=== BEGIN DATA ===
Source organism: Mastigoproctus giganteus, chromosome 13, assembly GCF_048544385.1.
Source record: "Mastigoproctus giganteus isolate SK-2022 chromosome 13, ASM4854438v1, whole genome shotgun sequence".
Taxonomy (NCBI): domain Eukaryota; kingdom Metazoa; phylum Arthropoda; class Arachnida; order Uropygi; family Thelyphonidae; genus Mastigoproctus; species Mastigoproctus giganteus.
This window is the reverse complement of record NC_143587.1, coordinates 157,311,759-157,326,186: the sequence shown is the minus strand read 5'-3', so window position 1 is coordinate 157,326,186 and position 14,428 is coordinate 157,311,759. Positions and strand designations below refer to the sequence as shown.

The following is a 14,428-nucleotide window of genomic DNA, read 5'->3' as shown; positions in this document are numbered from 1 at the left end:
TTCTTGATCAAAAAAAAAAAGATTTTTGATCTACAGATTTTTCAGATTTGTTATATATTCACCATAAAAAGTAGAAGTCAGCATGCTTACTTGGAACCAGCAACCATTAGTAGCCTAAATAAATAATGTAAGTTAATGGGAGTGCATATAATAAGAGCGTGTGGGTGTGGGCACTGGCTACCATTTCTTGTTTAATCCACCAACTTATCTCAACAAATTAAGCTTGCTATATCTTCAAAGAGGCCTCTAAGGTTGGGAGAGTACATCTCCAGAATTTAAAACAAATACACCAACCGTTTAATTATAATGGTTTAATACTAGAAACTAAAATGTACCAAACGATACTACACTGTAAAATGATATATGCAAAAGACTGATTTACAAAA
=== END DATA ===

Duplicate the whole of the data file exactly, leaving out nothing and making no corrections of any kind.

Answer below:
Source organism: Mastigoproctus giganteus, chromosome 13, assembly GCF_048544385.1.
Source record: "Mastigoproctus giganteus isolate SK-2022 chromosome 13, ASM4854438v1, whole genome shotgun sequence".
Taxonomy (NCBI): domain Eukaryota; kingdom Metazoa; phylum Arthropoda; class Arachnida; order Uropygi; family Thelyphonidae; genus Mastigoproctus; species Mastigoproctus giganteus.
This window is the reverse complement of record NC_143587.1, coordinates 157,311,759-157,326,186: the sequence shown is the minus strand read 5'-3', so window position 1 is coordinate 157,326,186 and position 14,428 is coordinate 157,311,759. Positions and strand designations below refer to the sequence as shown.

The following is a 14,428-nucleotide window of genomic DNA, read 5'->3' as shown; positions in this document are numbered from 1 at the left end:
TTCTTGATCAAAAAAAAAAAGATTTTTGATCTACAGATTTTTCAGATTTGTTATATATTCACCATAAAAAGTAGAAGTCAGCATGCTTACTTGGAACCAGCAACCATTAGTAGCCTAAATAAATAATGTAAGTTAATGGGAGTGCATATAATAAGAGCGTGTGGGTGTGGGCACTGGCTACCATTTCTTGTTTAATCCACCAACTTATCTCAACAAATTAAGCTTGCTATATCTTCAAAGAGGCCTCTAAGGTTGGGAGAGTACATCTCCAGAATTTAAAACAAATACACCAACCGTTTAATTATAATGGTTTAATACTAGAAACTAAAATGTACCAAACGATACTACACTGTAAAATGATATATGCAAAAGACTGATTTACAAAA